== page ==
Privacy’s Expanding Frontiers 2019by@patriciadehemricourt
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Privacy’s Expanding Frontiers 2019

by Patricia de HemricourtFebruary 3rd, 2019
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January 28 was International Privacy Day, the perfect day to explore the impact of GDPR on the protection of privacy in the post GDPR era.

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January 28 was International Privacy Day, the perfect day to explore the impact of GDPR on the protection of privacy in the post GDPR era.

A bit over 6 months ago, on May 25, GDPR (General Data Protection Regulation) became enforceable all over Europe. The GDPR aims primarily to give control to individuals over their personal data. It also addresses the export of personal data outside the EU and EEA areas.

As a breach of GDPR might result in sanctions reaching up to 4% of the previous fiscal year’s turnover, one would think that the main concern of companies would be to comply in order to avoid facing fines.

Yet, Bart Willemsen — Senior Director Analyst at Gartner, commented at the January 28 “2019 Privacy Predictions” event in Tel Aviv, that, to his surprise, companies’ fear of sanctions was only the third on the list of preoccupation when looking at overhauling their privacy governance.

Photo by Tumisu

Though some companies simply window-dressed their websites by simply modifying their terms and conditions to appear to be GDPR compliant without modifying anything in their data collection and storage mechanism, organizations that are serious about granting their users’ privacy the respect it deserves have more pressing concerns than simply avoiding sanctions resulting from non-compliance with GDPR.

Foremost amongst those concerns is losing customers, from two very different angles — Displaying an unwelcoming privacy UX that would drive users away, or experiencing a catastrophic data breach that would tarnish the company’s brand name.

One of the side-effects of GDPR implementation was the proliferation of intrusive pop-up windows requesting users’ consent, depreciating the initial investment in UX design. Optimizing user retention in GDPR age should integrate dedicated Privacy UX as a fundamental part of design development rather than mimic the corrective solutions that dominate user interface today.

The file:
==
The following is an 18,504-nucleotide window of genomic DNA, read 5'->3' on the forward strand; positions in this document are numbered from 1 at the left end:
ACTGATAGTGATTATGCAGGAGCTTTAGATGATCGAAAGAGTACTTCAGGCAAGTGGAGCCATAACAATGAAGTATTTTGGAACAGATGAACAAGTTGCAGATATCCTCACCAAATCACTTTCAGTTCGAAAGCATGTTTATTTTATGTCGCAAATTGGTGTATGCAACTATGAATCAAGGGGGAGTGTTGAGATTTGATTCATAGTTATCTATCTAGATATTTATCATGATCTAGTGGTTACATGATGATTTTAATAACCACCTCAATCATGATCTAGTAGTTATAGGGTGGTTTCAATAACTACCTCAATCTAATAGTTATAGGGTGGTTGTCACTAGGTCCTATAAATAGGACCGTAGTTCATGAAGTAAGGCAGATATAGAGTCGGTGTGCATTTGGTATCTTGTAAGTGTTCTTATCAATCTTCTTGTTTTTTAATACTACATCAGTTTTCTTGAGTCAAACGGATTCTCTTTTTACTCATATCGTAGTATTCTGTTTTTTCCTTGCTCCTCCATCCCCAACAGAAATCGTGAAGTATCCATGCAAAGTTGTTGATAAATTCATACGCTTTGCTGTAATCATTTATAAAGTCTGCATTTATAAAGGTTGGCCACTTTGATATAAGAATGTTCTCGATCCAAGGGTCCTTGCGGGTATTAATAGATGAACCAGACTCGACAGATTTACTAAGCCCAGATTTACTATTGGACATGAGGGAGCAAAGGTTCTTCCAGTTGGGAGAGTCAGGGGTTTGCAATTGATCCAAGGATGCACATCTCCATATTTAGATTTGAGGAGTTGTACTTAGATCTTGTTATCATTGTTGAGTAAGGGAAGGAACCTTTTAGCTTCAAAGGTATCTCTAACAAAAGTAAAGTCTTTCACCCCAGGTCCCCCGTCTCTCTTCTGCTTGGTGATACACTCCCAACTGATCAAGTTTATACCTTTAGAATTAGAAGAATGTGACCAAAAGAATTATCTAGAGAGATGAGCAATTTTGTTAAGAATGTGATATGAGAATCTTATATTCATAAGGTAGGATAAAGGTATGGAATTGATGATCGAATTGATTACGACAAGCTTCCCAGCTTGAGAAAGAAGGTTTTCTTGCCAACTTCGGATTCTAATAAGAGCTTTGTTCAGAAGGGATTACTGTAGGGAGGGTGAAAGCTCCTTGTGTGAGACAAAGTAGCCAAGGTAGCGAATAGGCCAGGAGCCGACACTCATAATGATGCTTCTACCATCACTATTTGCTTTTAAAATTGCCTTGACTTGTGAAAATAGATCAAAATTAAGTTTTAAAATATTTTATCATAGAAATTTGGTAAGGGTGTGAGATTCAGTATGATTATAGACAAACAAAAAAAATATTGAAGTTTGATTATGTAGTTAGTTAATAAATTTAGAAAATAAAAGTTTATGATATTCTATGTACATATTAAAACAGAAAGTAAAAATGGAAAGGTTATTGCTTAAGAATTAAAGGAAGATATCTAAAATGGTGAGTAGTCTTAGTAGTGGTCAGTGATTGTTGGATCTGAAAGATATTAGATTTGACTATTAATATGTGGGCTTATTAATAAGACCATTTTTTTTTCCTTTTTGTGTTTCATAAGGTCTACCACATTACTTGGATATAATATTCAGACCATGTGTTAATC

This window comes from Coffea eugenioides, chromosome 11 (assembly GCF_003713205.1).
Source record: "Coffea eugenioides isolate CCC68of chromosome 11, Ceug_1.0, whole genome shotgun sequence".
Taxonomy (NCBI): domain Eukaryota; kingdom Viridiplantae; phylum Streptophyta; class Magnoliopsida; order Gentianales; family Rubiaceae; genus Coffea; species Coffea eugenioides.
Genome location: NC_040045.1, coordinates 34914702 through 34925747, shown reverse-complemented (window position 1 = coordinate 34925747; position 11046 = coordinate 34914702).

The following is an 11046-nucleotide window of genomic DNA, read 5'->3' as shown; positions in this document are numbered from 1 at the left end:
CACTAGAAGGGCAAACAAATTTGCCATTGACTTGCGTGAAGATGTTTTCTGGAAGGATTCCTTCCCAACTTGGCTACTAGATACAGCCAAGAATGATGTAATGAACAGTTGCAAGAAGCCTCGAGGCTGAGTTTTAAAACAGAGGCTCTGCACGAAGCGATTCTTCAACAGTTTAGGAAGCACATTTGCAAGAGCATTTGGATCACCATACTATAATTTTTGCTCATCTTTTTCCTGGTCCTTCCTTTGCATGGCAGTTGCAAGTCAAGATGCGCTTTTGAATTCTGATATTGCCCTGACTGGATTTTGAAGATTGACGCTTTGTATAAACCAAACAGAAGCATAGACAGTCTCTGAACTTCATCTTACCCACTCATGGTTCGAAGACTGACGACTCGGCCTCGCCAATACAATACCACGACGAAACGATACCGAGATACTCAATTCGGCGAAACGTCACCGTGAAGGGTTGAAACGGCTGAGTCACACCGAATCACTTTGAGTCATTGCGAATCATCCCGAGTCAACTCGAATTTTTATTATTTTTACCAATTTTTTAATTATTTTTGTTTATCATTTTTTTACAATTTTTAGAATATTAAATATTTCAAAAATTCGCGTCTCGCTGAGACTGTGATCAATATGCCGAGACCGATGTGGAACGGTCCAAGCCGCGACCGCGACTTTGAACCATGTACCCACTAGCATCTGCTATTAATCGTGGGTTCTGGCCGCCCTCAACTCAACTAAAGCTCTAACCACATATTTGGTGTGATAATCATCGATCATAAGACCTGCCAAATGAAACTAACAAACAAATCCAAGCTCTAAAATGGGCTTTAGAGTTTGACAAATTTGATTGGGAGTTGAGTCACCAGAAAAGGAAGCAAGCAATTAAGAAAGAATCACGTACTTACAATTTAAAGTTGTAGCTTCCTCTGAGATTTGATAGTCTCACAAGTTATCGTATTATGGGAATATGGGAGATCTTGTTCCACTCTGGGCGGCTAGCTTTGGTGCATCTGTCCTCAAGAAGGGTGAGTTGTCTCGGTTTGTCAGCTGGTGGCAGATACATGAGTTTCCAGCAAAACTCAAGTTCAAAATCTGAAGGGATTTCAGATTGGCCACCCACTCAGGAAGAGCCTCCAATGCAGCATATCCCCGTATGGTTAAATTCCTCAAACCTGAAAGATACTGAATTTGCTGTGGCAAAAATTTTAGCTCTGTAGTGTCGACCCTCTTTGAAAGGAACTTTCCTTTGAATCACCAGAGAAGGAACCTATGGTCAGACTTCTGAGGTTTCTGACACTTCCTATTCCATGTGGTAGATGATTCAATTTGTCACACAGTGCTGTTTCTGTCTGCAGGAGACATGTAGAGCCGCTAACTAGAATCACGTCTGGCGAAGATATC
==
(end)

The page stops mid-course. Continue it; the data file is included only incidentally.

Catastrophic data breaches exposing dozens or hundreds of millions user’s info are increasingly making their way to the front page, with various degree of nefarious consequences for the affected people. Equifax debacle left victims open to identity theft and led to the subsequent financial ruin of several of them, Cambridge Analytica insidious snooping had a direct influence on election results, the Marriot Hotel breach is suspected to be at the hand of China for spying purposes. These are only a sampling of infamous security breaches that made the frontline.

According to Limor Shmerling Magazanik — Managing Director at Israel Tech Policy Institute, such events are effective in raising awareness amongst the general public of the need to be cautious about clicking on anything and be aware of potentially suspicious content. However, online security is a low priority in the average citizen daily life which implies responsible organizations have to deflect potential exploits from users and employees alike.

Illustration by TPHeinz

On a political level, though the GDPR is compulsory in the EU and EEA (Europe Economic Alliance), its effect goes far beyond the borders of its administrative reach. As any companies wishing to conduct business with EU or EEA based counterparts are required to provide GDPR compliant data protection for data subject within that area, countries the world over are increasingly following GDPR model with some local adjustments. For example, Brazil basically copy-pasted its Portuguese translation and Kenya Data and Kenya’s Data Protection Bill is largely modeled on GDPR.

In the USA, whereas Congress is more focused on the issues stemming from data security breaches, non-elected bodies such as the National Telecommunications and Information Administration (NTIA) are actively exploring the topic. NIST published a request for public comments on developing an “Approach to Consumer Privacy” followed by a request for information (RFI) seeking public comments on NIST’s efforts to develop a Privacy Framework. At State level, California made headlines last June when it enacted the California Consumer Privacy Act (“CCPA”), a comprehensive GDPR-like privacy law that will bring fundamental privacy protections to 40 million Californians starting in 2020 and several other U.S. jurisdictions are taking notable steps that will have privacy implications in years to come.

Some countries, however, are not likely to embrace any such privacy concern any time soon. China and Russia approach of privacy are radically different from those of the Western World and, as international trade at a private level in their jurisdiction is limited by design, they have no economic incentive to enact GDPR like regulations.

As the GDPR effect is gaining ground around the globe, organizations hoping for a global (minus China and Russia) standard to emerge will have to pay extra care to fine-tune their policies to be compliant globally despite the variations in privacy protection regulations.

As the age of surveillance capitalism is maturing and the importance of controlling personal data is gradually permeating individual consciousness, proper management and of personal data is becoming increasingly significant.

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